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History: Collapse of the World Trade Center, September 11, 2001, Lower Manhattan, New York City, United States

History: Collapse Of The World Trade Center, September 11, 2001, Lower Manhattan, New York City, United States

With the construction of 7 World Trade Center in the 1980s, the World Trade Center had a total of seven buildings, but the most notable were the main two towers. Each stood over 1,350 feet (410 m) high, and occupied about one acre (43,560 square feet) of the total 16 acres (65,000 m2) of the site's land. During a press conference in 1973, Yamasaki was asked, "Why two 110-story buildings? Why not one 220-story building?" His response was: "I didn't want to lose the human scale."
When completed in 1972, 1 World Trade Center (the North Tower) became the tallest building in the world for two years, surpassing the Empire State Building after a 40-year reign. The North Tower stood 1,368 feet (417 m) tall and featured a telecommunications antenna or mast that was added at the top of the roof in 1978 and stood 360 feet (110 m) tall. With the 360-foot (110 m)-tall antenna/mast, the highest point of the North Tower reached 1,728 ft (527 m). 2 World Trade Center (the South Tower) became the second tallest building in the world when completed in 1973. The South Tower's rooftop observation deck was 1,362 ft (415 m) high and its indoor observation deck was 1,310 ft (400 m) high. The World Trade Center towers held the height record only briefly: Chicago's Sears Tower, finished in May 1973, reached 1,450 feet (440 m) at the rooftop. Throughout their existence, however, the WTC towers had more floors (at 110) than any other building. This number was not surpassed until the advent of the Burj Khalifa, which opened in 2010.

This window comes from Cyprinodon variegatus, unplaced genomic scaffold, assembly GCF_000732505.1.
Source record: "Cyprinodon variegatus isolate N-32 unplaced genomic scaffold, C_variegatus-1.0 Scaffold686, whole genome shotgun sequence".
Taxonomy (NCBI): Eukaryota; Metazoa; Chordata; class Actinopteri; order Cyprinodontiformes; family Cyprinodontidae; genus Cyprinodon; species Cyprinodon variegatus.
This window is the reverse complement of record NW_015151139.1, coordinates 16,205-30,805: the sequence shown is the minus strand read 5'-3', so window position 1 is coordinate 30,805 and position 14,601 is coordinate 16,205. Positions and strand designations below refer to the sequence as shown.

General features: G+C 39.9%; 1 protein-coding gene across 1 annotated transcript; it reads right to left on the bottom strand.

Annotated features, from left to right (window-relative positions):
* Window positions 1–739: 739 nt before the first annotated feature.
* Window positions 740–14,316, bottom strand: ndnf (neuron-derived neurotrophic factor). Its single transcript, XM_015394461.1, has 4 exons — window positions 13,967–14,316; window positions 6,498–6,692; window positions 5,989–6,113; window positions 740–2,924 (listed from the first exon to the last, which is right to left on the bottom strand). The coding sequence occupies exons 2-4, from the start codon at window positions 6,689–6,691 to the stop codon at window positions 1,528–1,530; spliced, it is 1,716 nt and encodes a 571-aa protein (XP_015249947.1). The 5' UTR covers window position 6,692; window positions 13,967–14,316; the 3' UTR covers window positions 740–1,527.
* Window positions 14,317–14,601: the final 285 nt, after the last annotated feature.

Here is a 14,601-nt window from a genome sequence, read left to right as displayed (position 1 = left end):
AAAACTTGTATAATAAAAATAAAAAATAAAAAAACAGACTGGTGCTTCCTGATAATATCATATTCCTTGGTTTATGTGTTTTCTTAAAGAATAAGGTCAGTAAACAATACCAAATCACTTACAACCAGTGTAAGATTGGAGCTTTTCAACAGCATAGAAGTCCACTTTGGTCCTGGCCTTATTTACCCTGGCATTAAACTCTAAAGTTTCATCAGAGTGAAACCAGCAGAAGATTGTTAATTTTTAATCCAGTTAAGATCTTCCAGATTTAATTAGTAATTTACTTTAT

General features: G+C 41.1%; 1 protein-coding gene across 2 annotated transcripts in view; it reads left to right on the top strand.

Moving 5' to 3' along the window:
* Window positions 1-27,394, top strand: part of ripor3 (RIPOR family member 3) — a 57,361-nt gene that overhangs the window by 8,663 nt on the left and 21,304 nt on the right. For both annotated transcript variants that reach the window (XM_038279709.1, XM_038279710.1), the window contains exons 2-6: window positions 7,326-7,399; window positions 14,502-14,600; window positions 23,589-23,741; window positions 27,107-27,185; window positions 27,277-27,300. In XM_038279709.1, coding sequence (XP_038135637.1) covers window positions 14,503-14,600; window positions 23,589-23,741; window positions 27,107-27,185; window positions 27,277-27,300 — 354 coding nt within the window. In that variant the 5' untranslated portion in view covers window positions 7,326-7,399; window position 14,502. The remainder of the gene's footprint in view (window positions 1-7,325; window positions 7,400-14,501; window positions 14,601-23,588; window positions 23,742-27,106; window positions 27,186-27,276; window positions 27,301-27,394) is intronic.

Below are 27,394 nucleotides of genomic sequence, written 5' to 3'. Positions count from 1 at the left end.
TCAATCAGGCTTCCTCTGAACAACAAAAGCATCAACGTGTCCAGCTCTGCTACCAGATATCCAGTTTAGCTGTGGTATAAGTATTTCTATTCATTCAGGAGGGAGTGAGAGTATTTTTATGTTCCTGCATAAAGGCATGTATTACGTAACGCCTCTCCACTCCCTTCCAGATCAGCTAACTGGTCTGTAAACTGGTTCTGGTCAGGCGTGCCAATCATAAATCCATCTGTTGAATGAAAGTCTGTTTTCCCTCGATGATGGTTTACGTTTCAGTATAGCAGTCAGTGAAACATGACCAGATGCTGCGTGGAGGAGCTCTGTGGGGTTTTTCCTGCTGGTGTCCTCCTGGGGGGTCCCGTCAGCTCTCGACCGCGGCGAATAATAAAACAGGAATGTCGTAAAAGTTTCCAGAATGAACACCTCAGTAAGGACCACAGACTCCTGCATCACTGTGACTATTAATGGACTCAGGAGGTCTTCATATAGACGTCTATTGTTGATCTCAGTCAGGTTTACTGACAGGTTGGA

Of the 110 stories, eight were set aside for technical services in mechanical floors Level B5/B6 (floors 7/8, 41/42, 75/76, and 108/109), which are four two-floor areas that evenly spaced up the building. All the remaining floors were free for open-plan offices. Each floor of the towers had 40,000 square feet (3,700 m2) of space for occupancy. Each tower had 3,800,000 square feet (350,000 m2) of office space. Altogether the entire complex of seven buildings had 11,200,000 square feet (1,040,000 m2) of space.
Initially conceived as a complex dedicated to companies and organizations directly taking part in "world trade", they at first failed to attract the expected clientele. During the early years, various governmental organizations became key tenants of the World Trade Center including the State of New York. It was not until the 1980s that the city's perilous financial state eased, after which an increasing number of private companies—mostly financial firms tied to Wall Street—became tenants. During the 1990s, approximately 500 companies had offices in the complex including many financial companies such as Morgan Stanley, Aon Corporation, Salomon Brothers and the Port Authority itself. The basement concourse of the World Trade Center included The Mall at the World Trade Center along with a PATH station. The North Tower became the home of the corporate headquarters of Cantor Fitzgerald, and it also became the headquarters of the Port Authority of New York and New Jersey.

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Date added:Sep 11, 2014
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